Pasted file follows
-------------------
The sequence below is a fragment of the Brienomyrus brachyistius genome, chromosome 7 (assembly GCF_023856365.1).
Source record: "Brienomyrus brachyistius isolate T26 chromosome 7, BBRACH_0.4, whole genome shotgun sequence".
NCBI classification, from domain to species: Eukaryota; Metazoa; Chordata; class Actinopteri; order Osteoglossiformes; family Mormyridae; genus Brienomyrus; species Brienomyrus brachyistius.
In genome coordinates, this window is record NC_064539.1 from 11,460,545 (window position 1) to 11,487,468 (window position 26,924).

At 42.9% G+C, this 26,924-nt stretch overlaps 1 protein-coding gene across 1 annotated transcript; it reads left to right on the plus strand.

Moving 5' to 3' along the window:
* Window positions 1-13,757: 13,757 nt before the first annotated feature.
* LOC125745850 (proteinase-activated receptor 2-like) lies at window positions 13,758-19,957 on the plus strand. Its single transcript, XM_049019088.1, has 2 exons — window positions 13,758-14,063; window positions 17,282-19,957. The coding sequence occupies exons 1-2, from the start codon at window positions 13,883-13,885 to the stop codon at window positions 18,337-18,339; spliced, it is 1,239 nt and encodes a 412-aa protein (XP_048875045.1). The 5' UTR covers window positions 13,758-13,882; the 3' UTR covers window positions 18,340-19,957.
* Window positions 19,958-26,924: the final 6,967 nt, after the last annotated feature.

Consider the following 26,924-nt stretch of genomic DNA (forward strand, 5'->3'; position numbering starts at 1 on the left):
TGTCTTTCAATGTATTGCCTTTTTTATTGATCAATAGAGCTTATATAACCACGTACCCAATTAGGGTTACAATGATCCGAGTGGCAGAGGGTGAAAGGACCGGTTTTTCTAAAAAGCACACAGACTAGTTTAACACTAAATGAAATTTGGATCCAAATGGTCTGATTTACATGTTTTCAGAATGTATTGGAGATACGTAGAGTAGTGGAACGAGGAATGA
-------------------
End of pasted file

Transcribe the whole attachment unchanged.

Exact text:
The sequence below is a fragment of the Brienomyrus brachyistius genome, chromosome 7 (assembly GCF_023856365.1).
Source record: "Brienomyrus brachyistius isolate T26 chromosome 7, BBRACH_0.4, whole genome shotgun sequence".
NCBI classification, from domain to species: Eukaryota; Metazoa; Chordata; class Actinopteri; order Osteoglossiformes; family Mormyridae; genus Brienomyrus; species Brienomyrus brachyistius.
In genome coordinates, this window is record NC_064539.1 from 11,460,545 (window position 1) to 11,487,468 (window position 26,924).

At 42.9% G+C, this 26,924-nt stretch overlaps 1 protein-coding gene across 1 annotated transcript; it reads left to right on the plus strand.

Moving 5' to 3' along the window:
* Window positions 1-13,757: 13,757 nt before the first annotated feature.
* LOC125745850 (proteinase-activated receptor 2-like) lies at window positions 13,758-19,957 on the plus strand. Its single transcript, XM_049019088.1, has 2 exons — window positions 13,758-14,063; window positions 17,282-19,957. The coding sequence occupies exons 1-2, from the start codon at window positions 13,883-13,885 to the stop codon at window positions 18,337-18,339; spliced, it is 1,239 nt and encodes a 412-aa protein (XP_048875045.1). The 5' UTR covers window positions 13,758-13,882; the 3' UTR covers window positions 18,340-19,957.
* Window positions 19,958-26,924: the final 6,967 nt, after the last annotated feature.

Consider the following 26,924-nt stretch of genomic DNA (forward strand, 5'->3'; position numbering starts at 1 on the left):
TGTCTTTCAATGTATTGCCTTTTTTATTGATCAATAGAGCTTATATAACCACGTACCCAATTAGGGTTACAATGATCCGAGTGGCAGAGGGTGAAAGGACCGGTTTTTCTAAAAAGCACACAGACTAGTTTAACACTAAATGAAATTTGGATCCAAATGGTCTGATTTACATGTTTTCAGAATGTATTGGAGATACGTAGAGTAGTGGAACGAGGAATGA